Earlier this month Demos published a fascinating report on the hot topic of London’s “Tech City” cluster, which has been promoted by the government as a key growth pole for the UK. The report authors Max Nathan, Emma Vandore and Rob Whitehead, put the Inner East London cluster in the context of similar phenomena in New York and Berlin; and get their hands dirty with some in-depth data analysis and face-to-face interviews of entrepreneurs. Policy recommendations are then made for the best way forward.
There have been some cool efforts at mapping the Silicon Roundabout Shoreditch/Old Street cluster from Wired UK, and from Tech City Map using social networking connections. A more traditional robust approach was taken in this report of using the various business survey datasets to measure firms and their activities. The scale of the cluster (defined more widely to include Clerkenwell, Shoreditch and Hoxton) was found to be larger than previously thought, at around 3,200 digital economy firms and 48,000 jobs, with these industries becoming increasingly important for the London economy.
I got involved with the project doing some density mapping of the core industries that make up the cluster: ICT firms and creative industry firms. The key message that comes from such mapping is that the cluster is embedded in a digital-creative corridor stretching from the West-End and Soho through Clerkenwell and on to Shoreditch.
From a spatial perspective, the cluster is about the Jane Jacobs type urban diversity fusion of IT and creative industries, very similar to Silicon Alley in NYC. High profile success stories like LastFM (music, digital broadcasting and social networking crossover) and Unruly Media (advertising, social network and analytics crossover) are prime examples of this integration. This tech-creative fusion clearly distinguishes the Inner London cluster from the IT software/hardware concentrations you get in Silicon Valley, or in the “Western Wedge” around Heathrow.
A high profile policy objective from the UK government has been to link the Inner East London cluster to future opportunities at the Olympic Park. The Demos report convincingly argues that the focus should rather be on the current cluster, enhancing funding opportunities, skills and growing new businesses. Moving to the Olympic Park is problematic in terms of it lacking the history, creativity and ‘vibe’ of the current cluster. The absence of creative and IT firms around Stratford is apparent in the above maps. Opportunities in the Olympic Park are more likely to suit larger established IT and engineering firms attracted to new high-spec offices.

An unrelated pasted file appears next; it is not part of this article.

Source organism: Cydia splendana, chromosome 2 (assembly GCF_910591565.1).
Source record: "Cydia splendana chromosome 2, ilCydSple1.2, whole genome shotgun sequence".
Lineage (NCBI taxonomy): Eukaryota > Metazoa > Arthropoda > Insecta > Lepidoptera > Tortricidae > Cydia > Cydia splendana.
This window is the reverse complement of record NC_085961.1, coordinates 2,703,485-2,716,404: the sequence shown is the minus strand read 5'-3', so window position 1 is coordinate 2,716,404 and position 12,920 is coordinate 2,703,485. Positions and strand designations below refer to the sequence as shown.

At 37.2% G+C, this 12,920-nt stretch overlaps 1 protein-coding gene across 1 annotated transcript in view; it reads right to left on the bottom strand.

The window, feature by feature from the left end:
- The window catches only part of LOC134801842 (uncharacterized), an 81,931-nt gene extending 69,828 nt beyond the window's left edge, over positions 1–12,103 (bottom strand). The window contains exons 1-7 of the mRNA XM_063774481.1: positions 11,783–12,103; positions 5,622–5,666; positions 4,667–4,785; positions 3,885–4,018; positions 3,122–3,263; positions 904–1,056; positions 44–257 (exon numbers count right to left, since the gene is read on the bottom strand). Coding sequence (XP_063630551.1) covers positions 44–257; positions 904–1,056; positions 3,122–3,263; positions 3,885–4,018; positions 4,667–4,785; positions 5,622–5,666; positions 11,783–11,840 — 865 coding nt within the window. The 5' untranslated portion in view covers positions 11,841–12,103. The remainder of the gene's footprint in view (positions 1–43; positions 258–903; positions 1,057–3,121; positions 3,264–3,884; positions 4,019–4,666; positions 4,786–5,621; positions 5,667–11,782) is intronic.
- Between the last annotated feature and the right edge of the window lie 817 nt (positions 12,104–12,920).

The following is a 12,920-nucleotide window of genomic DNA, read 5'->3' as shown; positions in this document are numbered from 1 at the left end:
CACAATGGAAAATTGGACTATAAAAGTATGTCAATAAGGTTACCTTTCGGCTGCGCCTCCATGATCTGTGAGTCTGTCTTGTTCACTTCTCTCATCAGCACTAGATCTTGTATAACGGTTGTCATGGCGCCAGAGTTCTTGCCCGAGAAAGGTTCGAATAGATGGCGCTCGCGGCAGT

That’s not to say the Olympic Park can’t have a role however. The firm interviews in the Demos report identified the lack of skilled workers being a big issue, at all levels including graduates:
There just aren’t enough computer scientists in the uk. And we need computer scientists, we don’t need – what do they call it – ICT trained people. We need real computer scientists who do software engineering and programming. No education coupled with visa restrictions is not a particularly good combination.
So apart from lifting the current counter-productive visa restrictions in the UK, there’s a clear role for universities in training more computer scientists with the right skills to succeed in these growing industries. This is what London universities are now in the process of doing at the Olympic Park, with new campuses planned and initiatives such as the UCL-Imperial smart cities institute in the pipeline. Your very own CASA is already involved in training graduates with smart cities skills. Smart Cities industries can themselves be viewed as a built environment-engineering-ICT fusion, likely complimentary to creative industry clusters.